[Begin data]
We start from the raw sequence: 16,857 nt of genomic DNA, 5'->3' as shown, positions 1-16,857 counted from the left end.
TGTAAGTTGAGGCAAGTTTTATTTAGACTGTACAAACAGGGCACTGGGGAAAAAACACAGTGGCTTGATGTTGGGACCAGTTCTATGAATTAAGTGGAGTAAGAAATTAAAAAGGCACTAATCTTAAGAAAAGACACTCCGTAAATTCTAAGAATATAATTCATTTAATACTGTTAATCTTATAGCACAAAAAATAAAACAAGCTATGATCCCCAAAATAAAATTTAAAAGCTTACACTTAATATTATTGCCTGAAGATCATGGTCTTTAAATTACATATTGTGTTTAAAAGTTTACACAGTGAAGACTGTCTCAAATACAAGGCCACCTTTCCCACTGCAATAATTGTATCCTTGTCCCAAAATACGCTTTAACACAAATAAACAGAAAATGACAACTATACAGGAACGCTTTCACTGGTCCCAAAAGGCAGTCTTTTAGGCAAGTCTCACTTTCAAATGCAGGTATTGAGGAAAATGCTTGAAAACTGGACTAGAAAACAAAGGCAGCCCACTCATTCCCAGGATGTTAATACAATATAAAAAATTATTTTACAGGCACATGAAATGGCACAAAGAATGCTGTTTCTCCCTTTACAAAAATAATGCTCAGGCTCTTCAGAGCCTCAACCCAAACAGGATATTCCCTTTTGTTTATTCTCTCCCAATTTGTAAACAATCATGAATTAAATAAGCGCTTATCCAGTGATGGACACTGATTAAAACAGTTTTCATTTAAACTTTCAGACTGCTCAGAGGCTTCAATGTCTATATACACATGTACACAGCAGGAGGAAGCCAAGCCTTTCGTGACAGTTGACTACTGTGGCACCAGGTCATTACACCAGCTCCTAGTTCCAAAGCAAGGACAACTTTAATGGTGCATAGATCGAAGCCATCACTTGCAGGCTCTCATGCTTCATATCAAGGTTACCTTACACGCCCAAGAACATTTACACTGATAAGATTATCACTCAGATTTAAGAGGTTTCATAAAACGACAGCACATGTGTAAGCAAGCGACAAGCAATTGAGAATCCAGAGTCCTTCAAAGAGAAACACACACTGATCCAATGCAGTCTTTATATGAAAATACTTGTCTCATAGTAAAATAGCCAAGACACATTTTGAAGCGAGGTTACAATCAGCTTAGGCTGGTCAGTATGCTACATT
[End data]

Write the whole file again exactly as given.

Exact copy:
We start from the raw sequence: 16,857 nt of genomic DNA, 5'->3' as shown, positions 1-16,857 counted from the left end.
TGTAAGTTGAGGCAAGTTTTATTTAGACTGTACAAACAGGGCACTGGGGAAAAAACACAGTGGCTTGATGTTGGGACCAGTTCTATGAATTAAGTGGAGTAAGAAATTAAAAAGGCACTAATCTTAAGAAAAGACACTCCGTAAATTCTAAGAATATAATTCATTTAATACTGTTAATCTTATAGCACAAAAAATAAAACAAGCTATGATCCCCAAAATAAAATTTAAAAGCTTACACTTAATATTATTGCCTGAAGATCATGGTCTTTAAATTACATATTGTGTTTAAAAGTTTACACAGTGAAGACTGTCTCAAATACAAGGCCACCTTTCCCACTGCAATAATTGTATCCTTGTCCCAAAATACGCTTTAACACAAATAAACAGAAAATGACAACTATACAGGAACGCTTTCACTGGTCCCAAAAGGCAGTCTTTTAGGCAAGTCTCACTTTCAAATGCAGGTATTGAGGAAAATGCTTGAAAACTGGACTAGAAAACAAAGGCAGCCCACTCATTCCCAGGATGTTAATACAATATAAAAAATTATTTTACAGGCACATGAAATGGCACAAAGAATGCTGTTTCTCCCTTTACAAAAATAATGCTCAGGCTCTTCAGAGCCTCAACCCAAACAGGATATTCCCTTTTGTTTATTCTCTCCCAATTTGTAAACAATCATGAATTAAATAAGCGCTTATCCAGTGATGGACACTGATTAAAACAGTTTTCATTTAAACTTTCAGACTGCTCAGAGGCTTCAATGTCTATATACACATGTACACAGCAGGAGGAAGCCAAGCCTTTCGTGACAGTTGACTACTGTGGCACCAGGTCATTACACCAGCTCCTAGTTCCAAAGCAAGGACAACTTTAATGGTGCATAGATCGAAGCCATCACTTGCAGGCTCTCATGCTTCATATCAAGGTTACCTTACACGCCCAAGAACATTTACACTGATAAGATTATCACTCAGATTTAAGAGGTTTCATAAAACGACAGCACATGTGTAAGCAAGCGACAAGCAATTGAGAATCCAGAGTCCTTCAAAGAGAAACACACACTGATCCAATGCAGTCTTTATATGAAAATACTTGTCTCATAGTAAAATAGCCAAGACACATTTTGAAGCGAGGTTACAATCAGCTTAGGCTGGTCAGTATGCTACATT